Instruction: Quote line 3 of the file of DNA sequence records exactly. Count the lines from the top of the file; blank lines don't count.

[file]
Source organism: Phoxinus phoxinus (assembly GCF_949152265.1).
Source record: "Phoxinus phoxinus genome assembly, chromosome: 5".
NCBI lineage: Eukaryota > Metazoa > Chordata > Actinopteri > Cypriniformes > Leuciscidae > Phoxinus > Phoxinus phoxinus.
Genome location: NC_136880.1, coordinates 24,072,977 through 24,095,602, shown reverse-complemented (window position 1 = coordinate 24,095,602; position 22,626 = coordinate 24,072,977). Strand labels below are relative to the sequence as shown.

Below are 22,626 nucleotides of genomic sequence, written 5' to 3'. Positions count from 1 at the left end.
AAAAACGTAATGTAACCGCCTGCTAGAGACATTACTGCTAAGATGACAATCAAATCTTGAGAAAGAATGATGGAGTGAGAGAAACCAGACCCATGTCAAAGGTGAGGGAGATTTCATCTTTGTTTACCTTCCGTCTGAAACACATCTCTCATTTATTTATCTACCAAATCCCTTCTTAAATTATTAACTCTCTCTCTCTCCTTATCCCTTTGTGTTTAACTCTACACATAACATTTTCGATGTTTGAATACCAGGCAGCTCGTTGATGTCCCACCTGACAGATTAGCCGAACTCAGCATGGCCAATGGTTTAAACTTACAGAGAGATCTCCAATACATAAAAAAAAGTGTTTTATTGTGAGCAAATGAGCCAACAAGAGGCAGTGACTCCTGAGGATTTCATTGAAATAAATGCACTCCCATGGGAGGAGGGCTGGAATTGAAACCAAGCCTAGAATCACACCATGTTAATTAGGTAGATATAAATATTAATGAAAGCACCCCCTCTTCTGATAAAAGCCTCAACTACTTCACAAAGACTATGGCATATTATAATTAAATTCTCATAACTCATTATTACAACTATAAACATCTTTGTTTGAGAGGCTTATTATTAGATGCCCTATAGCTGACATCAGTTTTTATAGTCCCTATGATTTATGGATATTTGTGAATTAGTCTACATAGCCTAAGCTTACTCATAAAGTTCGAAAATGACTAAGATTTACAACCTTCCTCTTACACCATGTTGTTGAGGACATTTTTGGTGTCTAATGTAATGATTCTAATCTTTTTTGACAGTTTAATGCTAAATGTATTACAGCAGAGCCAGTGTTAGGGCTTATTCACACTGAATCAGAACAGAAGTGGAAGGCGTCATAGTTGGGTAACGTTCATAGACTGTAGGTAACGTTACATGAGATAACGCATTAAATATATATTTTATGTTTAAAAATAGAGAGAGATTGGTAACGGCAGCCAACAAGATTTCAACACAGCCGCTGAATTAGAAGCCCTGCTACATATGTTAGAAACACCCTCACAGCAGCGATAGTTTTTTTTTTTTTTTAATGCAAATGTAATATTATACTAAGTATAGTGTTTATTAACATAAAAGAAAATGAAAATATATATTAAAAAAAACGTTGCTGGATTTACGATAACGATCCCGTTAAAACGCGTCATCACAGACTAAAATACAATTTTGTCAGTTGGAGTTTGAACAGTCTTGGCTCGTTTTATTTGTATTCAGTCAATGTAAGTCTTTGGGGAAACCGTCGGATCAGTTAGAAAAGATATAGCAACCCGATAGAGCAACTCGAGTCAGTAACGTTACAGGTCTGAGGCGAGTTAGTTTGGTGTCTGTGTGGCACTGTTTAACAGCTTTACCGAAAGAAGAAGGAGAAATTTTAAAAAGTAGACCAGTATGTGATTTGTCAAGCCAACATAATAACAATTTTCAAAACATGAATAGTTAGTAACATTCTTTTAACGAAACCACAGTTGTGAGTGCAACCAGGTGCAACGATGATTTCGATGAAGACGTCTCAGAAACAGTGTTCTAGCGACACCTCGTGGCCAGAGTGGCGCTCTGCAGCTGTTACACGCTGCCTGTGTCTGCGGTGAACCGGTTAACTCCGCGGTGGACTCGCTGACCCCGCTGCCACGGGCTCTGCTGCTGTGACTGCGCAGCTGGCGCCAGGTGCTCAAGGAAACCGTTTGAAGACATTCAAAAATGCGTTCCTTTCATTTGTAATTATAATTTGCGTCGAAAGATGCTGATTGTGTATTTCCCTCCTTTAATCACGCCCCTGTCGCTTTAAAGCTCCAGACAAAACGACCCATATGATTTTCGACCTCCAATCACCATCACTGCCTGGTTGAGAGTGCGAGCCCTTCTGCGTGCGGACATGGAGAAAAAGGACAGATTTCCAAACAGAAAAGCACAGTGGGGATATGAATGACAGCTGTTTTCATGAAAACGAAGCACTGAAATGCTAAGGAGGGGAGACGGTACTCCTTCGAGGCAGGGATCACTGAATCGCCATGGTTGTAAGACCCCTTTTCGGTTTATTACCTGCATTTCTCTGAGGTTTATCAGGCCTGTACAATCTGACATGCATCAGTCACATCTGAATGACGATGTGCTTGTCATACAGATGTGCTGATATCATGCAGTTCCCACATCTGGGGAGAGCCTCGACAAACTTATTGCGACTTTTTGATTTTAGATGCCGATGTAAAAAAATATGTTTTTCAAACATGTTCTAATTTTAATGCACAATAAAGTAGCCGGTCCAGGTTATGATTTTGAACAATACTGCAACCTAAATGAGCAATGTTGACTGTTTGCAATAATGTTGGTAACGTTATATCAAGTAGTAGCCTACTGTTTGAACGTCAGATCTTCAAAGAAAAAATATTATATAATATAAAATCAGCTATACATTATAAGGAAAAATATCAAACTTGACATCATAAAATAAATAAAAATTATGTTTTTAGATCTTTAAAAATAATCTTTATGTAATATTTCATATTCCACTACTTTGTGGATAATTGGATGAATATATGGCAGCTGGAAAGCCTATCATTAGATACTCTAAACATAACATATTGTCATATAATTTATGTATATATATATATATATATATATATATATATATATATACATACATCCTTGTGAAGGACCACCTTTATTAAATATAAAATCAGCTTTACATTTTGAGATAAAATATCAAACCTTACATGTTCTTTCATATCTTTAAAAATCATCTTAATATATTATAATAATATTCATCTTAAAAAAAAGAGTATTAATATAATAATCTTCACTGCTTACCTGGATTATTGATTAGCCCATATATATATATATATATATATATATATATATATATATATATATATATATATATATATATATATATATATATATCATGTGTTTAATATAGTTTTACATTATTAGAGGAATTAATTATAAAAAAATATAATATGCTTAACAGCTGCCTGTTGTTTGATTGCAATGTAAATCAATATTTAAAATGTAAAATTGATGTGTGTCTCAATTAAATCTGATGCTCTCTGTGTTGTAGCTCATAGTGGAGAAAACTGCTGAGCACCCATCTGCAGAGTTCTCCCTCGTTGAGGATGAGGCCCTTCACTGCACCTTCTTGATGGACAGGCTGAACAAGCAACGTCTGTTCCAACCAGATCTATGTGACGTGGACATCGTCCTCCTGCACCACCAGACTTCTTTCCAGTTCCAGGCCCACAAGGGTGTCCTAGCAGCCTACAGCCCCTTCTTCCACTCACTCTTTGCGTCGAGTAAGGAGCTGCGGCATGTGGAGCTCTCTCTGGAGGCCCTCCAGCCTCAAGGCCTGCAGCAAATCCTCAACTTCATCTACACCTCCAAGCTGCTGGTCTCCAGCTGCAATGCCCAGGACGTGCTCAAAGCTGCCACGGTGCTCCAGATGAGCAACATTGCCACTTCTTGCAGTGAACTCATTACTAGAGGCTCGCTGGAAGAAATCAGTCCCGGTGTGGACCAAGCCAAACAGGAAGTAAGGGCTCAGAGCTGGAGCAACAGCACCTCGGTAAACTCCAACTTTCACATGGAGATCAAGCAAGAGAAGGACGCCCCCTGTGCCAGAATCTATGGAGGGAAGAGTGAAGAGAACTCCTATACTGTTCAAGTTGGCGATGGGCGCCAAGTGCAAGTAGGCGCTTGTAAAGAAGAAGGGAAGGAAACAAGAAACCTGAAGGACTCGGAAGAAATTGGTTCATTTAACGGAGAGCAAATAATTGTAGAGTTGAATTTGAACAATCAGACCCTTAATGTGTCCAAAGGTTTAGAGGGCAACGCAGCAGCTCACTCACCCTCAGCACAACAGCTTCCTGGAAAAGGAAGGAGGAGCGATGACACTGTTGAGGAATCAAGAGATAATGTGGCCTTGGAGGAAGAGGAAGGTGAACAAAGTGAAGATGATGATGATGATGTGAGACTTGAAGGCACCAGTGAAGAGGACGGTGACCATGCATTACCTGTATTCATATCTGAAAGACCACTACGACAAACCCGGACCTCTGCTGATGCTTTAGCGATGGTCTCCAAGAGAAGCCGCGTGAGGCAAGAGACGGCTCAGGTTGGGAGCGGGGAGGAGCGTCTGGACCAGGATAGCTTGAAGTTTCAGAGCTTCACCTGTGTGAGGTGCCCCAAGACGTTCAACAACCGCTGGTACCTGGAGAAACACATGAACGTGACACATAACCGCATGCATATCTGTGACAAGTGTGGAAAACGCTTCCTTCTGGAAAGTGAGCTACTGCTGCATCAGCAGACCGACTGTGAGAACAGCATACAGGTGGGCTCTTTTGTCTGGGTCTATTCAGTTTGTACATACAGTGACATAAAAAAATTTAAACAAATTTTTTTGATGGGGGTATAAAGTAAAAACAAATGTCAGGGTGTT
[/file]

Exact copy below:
NCBI lineage: Eukaryota > Metazoa > Chordata > Actinopteri > Cypriniformes > Leuciscidae > Phoxinus > Phoxinus phoxinus.